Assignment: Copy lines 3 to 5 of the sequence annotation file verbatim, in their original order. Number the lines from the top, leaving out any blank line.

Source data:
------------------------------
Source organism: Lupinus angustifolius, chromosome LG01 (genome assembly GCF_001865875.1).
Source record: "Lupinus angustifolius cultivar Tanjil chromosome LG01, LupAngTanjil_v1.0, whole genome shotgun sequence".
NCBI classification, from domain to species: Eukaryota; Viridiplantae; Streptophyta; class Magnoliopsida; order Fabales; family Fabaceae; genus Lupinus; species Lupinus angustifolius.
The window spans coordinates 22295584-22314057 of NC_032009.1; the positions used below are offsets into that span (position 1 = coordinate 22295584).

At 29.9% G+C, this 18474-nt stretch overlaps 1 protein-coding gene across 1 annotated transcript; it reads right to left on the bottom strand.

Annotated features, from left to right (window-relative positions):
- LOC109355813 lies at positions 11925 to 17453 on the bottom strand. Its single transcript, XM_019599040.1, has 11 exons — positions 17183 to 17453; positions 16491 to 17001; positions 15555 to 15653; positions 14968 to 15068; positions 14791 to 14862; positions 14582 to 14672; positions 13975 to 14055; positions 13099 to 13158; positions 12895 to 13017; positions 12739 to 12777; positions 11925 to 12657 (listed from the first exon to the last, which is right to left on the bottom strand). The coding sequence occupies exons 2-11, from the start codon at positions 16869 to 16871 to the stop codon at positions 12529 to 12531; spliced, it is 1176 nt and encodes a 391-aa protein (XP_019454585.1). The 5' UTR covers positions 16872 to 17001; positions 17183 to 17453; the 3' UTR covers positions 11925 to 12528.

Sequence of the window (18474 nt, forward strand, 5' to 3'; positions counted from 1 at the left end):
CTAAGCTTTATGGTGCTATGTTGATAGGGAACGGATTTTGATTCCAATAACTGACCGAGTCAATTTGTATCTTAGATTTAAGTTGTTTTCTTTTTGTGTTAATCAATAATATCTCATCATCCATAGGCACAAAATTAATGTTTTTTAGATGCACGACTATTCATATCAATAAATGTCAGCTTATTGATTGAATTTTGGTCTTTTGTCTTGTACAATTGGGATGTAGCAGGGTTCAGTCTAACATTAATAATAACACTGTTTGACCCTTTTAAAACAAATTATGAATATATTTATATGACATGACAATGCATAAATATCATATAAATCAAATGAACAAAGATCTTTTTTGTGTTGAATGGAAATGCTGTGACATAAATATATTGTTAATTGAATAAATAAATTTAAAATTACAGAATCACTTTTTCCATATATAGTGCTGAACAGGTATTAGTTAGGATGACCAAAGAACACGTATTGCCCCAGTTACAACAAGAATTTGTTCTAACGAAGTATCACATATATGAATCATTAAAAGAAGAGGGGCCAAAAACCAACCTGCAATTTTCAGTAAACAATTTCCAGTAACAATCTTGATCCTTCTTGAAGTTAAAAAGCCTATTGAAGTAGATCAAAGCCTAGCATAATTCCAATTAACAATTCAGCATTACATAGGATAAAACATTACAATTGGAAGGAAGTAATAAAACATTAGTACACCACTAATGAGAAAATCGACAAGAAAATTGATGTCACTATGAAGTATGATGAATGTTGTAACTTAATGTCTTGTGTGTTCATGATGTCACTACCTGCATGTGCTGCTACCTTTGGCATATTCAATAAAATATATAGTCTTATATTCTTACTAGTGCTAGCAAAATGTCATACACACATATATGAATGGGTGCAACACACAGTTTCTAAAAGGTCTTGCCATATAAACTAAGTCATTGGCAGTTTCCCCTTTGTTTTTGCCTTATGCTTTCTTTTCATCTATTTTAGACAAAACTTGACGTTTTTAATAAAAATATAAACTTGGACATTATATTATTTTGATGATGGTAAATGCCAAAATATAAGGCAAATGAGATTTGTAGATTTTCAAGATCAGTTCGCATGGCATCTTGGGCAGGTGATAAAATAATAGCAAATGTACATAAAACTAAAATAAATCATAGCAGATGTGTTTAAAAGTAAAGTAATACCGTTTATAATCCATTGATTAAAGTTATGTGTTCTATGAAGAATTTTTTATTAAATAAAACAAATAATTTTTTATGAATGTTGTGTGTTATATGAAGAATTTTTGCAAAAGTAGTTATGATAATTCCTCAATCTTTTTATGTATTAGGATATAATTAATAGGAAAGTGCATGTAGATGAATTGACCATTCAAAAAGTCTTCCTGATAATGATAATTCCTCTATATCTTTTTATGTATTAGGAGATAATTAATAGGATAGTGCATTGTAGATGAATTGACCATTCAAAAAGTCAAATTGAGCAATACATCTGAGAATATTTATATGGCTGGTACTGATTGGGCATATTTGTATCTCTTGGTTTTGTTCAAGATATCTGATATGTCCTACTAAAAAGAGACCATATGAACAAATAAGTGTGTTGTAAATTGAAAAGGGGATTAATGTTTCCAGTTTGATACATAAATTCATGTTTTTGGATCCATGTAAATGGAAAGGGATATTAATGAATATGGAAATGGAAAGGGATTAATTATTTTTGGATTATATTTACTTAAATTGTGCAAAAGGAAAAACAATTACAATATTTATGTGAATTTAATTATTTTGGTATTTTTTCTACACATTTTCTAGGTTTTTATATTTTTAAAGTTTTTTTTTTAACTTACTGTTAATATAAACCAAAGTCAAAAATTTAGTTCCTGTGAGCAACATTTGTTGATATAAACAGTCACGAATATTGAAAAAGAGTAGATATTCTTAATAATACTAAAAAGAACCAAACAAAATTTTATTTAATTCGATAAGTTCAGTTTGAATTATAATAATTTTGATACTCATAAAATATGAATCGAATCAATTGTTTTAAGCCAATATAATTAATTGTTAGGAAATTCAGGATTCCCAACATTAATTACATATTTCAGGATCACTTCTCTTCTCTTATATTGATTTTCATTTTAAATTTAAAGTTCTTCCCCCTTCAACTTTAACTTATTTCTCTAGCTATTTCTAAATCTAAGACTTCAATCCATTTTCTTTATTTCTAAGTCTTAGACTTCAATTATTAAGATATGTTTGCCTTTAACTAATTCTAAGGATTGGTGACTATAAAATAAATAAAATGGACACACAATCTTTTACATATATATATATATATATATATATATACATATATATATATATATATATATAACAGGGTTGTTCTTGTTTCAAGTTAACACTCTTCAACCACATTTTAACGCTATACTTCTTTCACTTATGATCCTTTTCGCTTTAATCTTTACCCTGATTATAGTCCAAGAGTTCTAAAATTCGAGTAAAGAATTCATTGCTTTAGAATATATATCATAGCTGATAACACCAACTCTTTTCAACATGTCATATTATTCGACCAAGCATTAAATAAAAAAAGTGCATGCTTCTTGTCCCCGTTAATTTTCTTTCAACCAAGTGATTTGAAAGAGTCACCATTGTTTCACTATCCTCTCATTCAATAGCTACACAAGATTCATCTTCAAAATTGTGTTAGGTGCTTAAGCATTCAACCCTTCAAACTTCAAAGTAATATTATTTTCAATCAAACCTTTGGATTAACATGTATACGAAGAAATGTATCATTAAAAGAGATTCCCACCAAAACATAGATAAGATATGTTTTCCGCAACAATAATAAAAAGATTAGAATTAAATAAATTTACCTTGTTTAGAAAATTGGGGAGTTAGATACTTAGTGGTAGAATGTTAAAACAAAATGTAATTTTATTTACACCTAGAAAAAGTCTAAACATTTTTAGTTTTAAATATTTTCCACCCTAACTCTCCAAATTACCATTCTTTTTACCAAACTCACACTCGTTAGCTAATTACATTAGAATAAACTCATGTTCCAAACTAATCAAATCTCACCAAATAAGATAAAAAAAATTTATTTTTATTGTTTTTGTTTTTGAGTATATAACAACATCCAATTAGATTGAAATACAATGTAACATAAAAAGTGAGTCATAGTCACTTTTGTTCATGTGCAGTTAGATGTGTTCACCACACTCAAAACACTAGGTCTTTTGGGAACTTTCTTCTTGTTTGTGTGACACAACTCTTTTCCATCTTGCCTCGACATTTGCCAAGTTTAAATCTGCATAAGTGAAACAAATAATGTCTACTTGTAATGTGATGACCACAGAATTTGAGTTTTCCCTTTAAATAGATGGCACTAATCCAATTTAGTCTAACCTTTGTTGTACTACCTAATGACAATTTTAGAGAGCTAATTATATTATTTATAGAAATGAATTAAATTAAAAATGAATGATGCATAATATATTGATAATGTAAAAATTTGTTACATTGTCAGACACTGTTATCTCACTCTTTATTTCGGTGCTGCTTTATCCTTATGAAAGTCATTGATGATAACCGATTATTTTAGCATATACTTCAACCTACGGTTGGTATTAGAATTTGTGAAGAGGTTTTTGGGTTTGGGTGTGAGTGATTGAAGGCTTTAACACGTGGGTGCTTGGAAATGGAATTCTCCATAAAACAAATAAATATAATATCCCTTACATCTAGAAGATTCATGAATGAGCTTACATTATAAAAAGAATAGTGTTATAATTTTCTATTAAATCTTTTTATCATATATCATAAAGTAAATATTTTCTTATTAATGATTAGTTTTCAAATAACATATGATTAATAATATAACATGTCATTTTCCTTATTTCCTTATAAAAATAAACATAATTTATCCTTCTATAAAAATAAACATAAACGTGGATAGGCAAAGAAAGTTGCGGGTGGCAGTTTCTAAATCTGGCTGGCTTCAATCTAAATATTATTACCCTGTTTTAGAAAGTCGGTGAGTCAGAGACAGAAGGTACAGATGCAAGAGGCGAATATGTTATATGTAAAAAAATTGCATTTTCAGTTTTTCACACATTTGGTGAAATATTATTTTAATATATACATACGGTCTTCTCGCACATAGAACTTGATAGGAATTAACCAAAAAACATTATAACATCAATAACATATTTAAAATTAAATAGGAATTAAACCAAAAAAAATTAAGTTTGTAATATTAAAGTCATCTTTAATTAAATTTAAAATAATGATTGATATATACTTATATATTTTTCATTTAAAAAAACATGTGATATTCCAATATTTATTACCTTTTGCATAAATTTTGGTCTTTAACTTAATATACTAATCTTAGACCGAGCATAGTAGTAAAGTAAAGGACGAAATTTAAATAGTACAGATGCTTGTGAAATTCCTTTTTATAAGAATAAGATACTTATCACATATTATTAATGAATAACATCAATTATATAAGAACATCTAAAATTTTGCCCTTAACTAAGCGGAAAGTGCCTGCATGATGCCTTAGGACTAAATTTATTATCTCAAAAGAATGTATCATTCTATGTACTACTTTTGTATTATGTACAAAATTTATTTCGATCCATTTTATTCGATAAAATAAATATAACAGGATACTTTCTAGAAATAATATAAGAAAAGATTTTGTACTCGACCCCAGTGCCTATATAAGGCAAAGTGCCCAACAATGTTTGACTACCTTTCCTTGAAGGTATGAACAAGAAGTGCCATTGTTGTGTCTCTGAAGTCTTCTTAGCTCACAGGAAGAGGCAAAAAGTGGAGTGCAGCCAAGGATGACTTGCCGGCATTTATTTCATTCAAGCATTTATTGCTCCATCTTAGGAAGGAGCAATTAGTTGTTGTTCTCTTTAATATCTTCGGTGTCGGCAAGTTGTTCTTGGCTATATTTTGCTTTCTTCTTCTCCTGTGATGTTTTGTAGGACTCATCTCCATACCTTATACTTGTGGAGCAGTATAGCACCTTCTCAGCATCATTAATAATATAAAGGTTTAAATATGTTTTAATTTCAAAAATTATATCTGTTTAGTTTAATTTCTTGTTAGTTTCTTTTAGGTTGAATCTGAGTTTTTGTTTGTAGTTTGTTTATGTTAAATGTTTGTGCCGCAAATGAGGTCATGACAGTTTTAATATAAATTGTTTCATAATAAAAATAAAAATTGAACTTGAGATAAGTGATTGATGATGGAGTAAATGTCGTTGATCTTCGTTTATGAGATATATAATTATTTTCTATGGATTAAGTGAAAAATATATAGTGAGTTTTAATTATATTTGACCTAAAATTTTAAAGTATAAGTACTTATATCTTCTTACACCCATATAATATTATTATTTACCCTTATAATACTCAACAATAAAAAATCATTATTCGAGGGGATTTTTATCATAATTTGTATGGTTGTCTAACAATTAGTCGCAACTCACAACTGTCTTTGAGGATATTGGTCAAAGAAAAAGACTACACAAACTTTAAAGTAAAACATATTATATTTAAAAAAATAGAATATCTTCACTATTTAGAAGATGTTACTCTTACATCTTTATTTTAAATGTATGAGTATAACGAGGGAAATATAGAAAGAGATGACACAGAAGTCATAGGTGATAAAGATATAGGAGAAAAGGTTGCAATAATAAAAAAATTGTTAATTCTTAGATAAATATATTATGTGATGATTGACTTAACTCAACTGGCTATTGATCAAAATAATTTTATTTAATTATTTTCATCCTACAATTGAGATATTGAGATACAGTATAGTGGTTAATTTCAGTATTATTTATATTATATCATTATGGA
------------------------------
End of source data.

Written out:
NCBI classification, from domain to species: Eukaryota; Viridiplantae; Streptophyta; class Magnoliopsida; order Fabales; family Fabaceae; genus Lupinus; species Lupinus angustifolius.
The window spans coordinates 22295584-22314057 of NC_032009.1; the positions used below are offsets into that span (position 1 = coordinate 22295584).

At 29.9% G+C, this 18474-nt stretch overlaps 1 protein-coding gene across 1 annotated transcript; it reads right to left on the bottom strand.